While serving in the U.S. Senate, Dr. Frist worked alongside Alaska Senator Ted Stevens and Librarian of Congress James H. Billington to establish the Open World Program by an act of Congress in 2000. The Open World Leadership Center conducts the first and only international exchange agency in the U.S. Legislative Branch and, as such, has enabled more than 16,500 current and future leaders from Azerbaijan, Georgia, Kazakhstan, Kyrgyzstan, Moldova, Russia, Ukraine, Tajikistan, and Turkmenistan to meaningfully engage and interact with Members of Congress, Congressional staff, and thousands of other Americans, many of whom are the delegates’ direct professional counterparts. Senator Frist served on the board of Open World from 2003 to 2010.
Prompted by Senator Bill Frist, M.D., Senator Lamar Alexander sent a request to James Billington, Chairman of the Board of Open World Leadership Center, to host a health exchange with Russian health professionals in the state of Tennessee. Dr. Billington responded in a Letter to Senator Alexander with enthusiasm:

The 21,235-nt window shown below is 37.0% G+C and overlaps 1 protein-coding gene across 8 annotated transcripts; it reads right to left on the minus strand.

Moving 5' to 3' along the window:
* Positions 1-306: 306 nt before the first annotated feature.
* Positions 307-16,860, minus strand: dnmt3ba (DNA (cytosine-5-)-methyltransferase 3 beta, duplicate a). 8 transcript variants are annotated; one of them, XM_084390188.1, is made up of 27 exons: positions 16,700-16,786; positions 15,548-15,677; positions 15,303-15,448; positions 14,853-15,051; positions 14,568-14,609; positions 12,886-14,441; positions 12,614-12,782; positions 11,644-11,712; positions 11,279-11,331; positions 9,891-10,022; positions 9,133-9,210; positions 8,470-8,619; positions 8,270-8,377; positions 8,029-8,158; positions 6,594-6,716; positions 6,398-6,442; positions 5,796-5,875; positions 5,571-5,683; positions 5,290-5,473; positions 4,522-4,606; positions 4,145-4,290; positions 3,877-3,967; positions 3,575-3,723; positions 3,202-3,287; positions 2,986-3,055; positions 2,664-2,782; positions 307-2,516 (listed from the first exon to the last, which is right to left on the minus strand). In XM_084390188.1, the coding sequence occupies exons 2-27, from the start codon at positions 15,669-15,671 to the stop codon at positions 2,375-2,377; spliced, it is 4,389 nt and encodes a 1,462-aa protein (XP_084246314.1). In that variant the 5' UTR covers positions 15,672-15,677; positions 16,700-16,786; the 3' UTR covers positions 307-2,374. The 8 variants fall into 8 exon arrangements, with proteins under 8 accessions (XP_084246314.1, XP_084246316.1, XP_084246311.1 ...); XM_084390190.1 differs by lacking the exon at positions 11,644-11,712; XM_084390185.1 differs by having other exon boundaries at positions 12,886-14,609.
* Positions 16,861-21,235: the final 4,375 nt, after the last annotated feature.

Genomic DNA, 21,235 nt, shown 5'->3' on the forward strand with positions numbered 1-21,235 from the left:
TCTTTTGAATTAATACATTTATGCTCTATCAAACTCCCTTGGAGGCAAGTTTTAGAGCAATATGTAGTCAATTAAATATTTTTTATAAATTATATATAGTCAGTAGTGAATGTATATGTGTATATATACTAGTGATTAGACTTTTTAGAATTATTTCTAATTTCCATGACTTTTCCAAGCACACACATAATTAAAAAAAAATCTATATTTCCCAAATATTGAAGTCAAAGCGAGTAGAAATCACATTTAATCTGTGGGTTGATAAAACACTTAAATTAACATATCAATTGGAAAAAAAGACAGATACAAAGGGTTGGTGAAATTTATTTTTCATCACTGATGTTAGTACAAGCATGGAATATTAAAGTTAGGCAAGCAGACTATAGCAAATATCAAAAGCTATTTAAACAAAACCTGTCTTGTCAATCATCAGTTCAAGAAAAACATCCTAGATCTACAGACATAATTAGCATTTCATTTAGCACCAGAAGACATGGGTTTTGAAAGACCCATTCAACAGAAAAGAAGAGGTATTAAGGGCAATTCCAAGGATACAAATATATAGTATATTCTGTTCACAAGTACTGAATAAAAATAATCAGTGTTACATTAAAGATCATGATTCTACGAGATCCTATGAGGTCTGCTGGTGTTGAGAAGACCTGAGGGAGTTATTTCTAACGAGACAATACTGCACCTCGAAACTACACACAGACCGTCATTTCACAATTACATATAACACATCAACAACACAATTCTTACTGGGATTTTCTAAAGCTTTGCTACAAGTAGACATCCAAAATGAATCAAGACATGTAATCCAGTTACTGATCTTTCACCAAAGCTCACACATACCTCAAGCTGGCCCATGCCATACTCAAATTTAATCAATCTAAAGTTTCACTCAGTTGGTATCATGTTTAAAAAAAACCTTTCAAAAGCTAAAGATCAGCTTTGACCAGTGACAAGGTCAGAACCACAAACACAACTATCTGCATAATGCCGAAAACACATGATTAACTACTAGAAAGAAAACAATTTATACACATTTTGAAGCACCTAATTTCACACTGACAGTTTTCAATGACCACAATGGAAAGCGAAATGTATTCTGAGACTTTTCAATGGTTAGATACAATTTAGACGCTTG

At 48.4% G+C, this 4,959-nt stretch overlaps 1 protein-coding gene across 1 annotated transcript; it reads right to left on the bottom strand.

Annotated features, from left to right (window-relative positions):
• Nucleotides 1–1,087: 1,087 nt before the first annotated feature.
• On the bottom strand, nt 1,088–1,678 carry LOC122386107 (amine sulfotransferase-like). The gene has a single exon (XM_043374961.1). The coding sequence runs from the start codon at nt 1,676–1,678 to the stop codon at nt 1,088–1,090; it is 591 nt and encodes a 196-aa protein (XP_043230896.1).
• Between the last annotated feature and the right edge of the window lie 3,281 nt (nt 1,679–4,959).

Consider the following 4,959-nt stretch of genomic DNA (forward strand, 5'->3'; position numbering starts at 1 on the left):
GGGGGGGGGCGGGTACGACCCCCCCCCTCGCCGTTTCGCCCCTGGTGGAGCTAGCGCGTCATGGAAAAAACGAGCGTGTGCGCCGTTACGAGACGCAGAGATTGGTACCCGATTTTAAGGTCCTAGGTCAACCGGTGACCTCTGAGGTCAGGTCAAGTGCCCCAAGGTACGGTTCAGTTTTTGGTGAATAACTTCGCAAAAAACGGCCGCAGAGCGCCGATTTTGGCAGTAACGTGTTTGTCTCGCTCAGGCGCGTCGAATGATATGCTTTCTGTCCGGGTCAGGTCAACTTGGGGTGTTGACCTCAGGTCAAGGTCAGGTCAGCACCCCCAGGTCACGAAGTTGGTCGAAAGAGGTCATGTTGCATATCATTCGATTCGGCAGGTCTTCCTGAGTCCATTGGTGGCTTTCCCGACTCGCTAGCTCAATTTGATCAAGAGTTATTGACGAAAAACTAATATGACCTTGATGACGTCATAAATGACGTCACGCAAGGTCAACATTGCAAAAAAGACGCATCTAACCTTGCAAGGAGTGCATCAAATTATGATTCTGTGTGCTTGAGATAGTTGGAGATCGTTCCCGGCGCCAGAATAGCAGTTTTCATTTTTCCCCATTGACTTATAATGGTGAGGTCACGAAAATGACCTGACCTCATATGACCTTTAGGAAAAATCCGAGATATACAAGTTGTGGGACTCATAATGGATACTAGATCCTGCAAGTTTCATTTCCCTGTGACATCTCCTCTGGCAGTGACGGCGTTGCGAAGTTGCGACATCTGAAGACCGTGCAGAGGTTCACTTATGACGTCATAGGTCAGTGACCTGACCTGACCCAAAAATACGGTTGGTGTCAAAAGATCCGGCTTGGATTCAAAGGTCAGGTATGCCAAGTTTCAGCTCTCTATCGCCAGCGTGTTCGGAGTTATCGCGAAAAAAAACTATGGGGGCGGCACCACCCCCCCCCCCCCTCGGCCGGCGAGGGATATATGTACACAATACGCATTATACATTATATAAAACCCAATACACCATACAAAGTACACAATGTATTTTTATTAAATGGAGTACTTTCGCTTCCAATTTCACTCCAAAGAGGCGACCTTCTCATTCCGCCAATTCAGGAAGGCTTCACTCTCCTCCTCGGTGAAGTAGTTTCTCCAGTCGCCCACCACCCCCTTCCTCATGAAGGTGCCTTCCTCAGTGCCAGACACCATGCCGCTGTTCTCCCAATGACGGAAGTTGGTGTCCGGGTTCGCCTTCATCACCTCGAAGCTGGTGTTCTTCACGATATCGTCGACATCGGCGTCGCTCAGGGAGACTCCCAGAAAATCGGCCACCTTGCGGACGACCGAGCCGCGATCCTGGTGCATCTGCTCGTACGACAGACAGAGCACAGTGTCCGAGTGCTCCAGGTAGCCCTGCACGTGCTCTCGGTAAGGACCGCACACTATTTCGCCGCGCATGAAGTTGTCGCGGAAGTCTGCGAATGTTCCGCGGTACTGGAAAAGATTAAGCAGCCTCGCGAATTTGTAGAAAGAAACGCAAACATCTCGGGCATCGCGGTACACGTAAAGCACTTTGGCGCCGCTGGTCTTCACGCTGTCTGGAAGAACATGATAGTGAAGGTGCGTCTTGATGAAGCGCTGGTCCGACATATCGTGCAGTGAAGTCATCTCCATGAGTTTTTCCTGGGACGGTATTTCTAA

“Having hosted nearly 400 Georgian, Kyrgyzstani, Russian, Ukrainian, and Uzbekistani participants—including health leaders—in Tennessee, Open World has an excellent statewide network of local host organizations and host families there. I am confident that, working with Senator Frist and his staff, you and your staff, and CSIS, Open World can carry out an exceptionally strong program on health care that will benefit both the Russian delegates and the participating Tennesseans.”